Antibody-modified liposomes for tumor-targeting delivery of timosaponin AIII
Authors Lu L, Ding Yue, Zhang Y, Ho RJY, Zhao Y, Zhang T, Guo C
Received 3 October 2017
Accepted for publication 24 January 2018
Published 29 March 2018 Volume 2018:13 Pages 1927—1944
Checked for plagiarism Yes
Review by Single anonymous peer review
Peer reviewer comments 2
Editor who approved publication: Dr Linlin Sun
Lu Lu,1 Yue Ding,2 Yong Zhang,2 Rodney JY Ho,3 Yuan Zhao,4 Tong Zhang,1 Chunrong Guo2
1School of Pharmacy, 2Experiment Center for Teaching and Learning, Shanghai University of Traditional Chinese Medicine, Shanghai, China; 3Department of Pharmaceutics, University of Washington, Seattle, WA, USA; 4Center of Science and Technology, Shanghai University of Traditional Chinese Medicine, Shanghai, China
Introduction: Timosaponin AIII (TAIII), as a steroid saponin in Anemarrhena asphodeloides, has favorable potential as an antitumor candidate. However, its hydrophobicity and low bioavailability severely limit its in vivo antitumor efficacy.
Methods: To overcome this drawback, TAIII-loaded liposomes (LP) were prepared to improve TAIII solubility and extend its circulation time. Furthermore, anti-CD44 antibody-modified LP (CD44-LP) was prepared to enhance the therapeutic index of TAIII. The LP and CD44-LP were also characterized through their biological activity, target selective binding and uptake, and in vivo pharmacokinetics.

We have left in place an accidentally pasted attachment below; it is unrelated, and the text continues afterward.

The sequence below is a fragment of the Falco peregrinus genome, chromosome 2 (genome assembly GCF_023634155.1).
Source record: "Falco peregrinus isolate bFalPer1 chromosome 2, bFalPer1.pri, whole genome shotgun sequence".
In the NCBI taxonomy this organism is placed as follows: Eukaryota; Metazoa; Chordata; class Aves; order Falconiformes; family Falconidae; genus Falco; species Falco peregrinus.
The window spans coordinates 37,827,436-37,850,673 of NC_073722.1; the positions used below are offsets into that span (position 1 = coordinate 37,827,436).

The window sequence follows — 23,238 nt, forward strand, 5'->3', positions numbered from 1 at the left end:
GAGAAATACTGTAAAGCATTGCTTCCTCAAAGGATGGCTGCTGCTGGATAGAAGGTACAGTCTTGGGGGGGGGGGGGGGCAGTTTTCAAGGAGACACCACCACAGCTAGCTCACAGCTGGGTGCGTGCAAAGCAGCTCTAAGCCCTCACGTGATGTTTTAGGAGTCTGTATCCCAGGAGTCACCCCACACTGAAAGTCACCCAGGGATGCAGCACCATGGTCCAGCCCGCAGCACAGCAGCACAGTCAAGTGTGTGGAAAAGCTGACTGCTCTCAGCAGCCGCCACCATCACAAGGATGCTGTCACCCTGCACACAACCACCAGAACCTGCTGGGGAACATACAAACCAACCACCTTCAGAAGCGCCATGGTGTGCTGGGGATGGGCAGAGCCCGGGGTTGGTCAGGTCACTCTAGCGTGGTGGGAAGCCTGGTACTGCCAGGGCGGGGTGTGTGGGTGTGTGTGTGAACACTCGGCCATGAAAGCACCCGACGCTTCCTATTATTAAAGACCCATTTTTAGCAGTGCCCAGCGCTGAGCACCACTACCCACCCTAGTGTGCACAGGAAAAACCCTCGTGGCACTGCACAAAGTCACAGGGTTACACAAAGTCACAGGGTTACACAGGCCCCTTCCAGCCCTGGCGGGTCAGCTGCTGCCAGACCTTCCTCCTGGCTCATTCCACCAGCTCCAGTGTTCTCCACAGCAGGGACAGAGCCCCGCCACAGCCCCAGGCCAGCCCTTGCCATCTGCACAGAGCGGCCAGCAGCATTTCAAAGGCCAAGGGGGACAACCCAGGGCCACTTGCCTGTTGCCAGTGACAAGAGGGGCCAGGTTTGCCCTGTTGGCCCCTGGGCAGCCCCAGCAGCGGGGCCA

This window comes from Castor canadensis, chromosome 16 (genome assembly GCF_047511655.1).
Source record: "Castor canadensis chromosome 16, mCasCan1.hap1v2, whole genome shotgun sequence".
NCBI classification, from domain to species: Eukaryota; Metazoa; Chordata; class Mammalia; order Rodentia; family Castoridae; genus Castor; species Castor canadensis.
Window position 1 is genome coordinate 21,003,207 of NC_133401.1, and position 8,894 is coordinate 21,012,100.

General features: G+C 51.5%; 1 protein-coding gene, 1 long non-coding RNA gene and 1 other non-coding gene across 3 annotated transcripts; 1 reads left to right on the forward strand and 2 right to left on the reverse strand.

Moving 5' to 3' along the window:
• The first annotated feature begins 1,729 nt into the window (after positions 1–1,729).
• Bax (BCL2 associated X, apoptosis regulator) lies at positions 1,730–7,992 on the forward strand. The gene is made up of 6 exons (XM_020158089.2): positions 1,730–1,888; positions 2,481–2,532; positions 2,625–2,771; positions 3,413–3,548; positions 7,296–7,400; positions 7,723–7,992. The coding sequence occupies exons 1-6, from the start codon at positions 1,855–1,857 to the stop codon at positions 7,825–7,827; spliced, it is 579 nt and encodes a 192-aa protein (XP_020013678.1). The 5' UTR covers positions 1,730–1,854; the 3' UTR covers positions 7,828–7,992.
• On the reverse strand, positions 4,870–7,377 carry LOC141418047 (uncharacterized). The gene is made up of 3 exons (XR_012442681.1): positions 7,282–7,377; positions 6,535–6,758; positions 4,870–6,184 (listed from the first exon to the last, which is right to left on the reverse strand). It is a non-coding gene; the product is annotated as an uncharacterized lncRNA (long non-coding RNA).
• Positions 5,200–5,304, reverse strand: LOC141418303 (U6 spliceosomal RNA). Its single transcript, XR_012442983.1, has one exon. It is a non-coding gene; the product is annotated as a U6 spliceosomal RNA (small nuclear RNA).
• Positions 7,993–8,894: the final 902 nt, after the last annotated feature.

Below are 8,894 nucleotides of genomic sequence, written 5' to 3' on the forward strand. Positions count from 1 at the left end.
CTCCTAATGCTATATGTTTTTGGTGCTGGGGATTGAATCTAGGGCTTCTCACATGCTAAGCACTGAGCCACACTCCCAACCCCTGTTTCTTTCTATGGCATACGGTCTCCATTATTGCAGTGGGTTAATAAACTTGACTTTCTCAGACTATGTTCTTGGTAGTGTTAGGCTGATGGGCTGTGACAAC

Results: Compared with free TAIII, both LP and CD44-LP possessed a desirable sustained-release profile in vitro, with ~14.2- and 10.7-fold longer TAIII half-life, respectively, and 1.7- and 1.9-fold larger area under the curve, respectively. LP and CD44-LP enhanced TAIII antitumor activity against HepG2 cells and in a xenograft mouse model without detectable toxicity. In particular, CD44-LP exhibited notably higher cytotoxicity than did LP, with a lower half-maximal inhibitory concentration (48 h). CD44-LP exhibited stronger tumor inhibition, and the tumor inhibitory effect was 1.3-fold that of LP. Furthermore, confocal laser scanning microscopy and in vivo near-infrared imaging of a xenograft mouse model revealed that compared with LP, CD44-LP could effectively enhance tumor accumulation.
Conclusion: Taken together, the results indicate that both CD44-LP and LP can considerably extend TAIII circulation time, increase tumor-targeted accumulation, and enhance antitumor activity. Thus, the anti-CD44 antibody-modified liposome is a promising candidate for treating CD44-positive cancer with considerable antitumor effects.
Keywords: timosaponin AIII, liposomes, CD44, tumor-targeting drug delivery, receptor-mediated drug targeting
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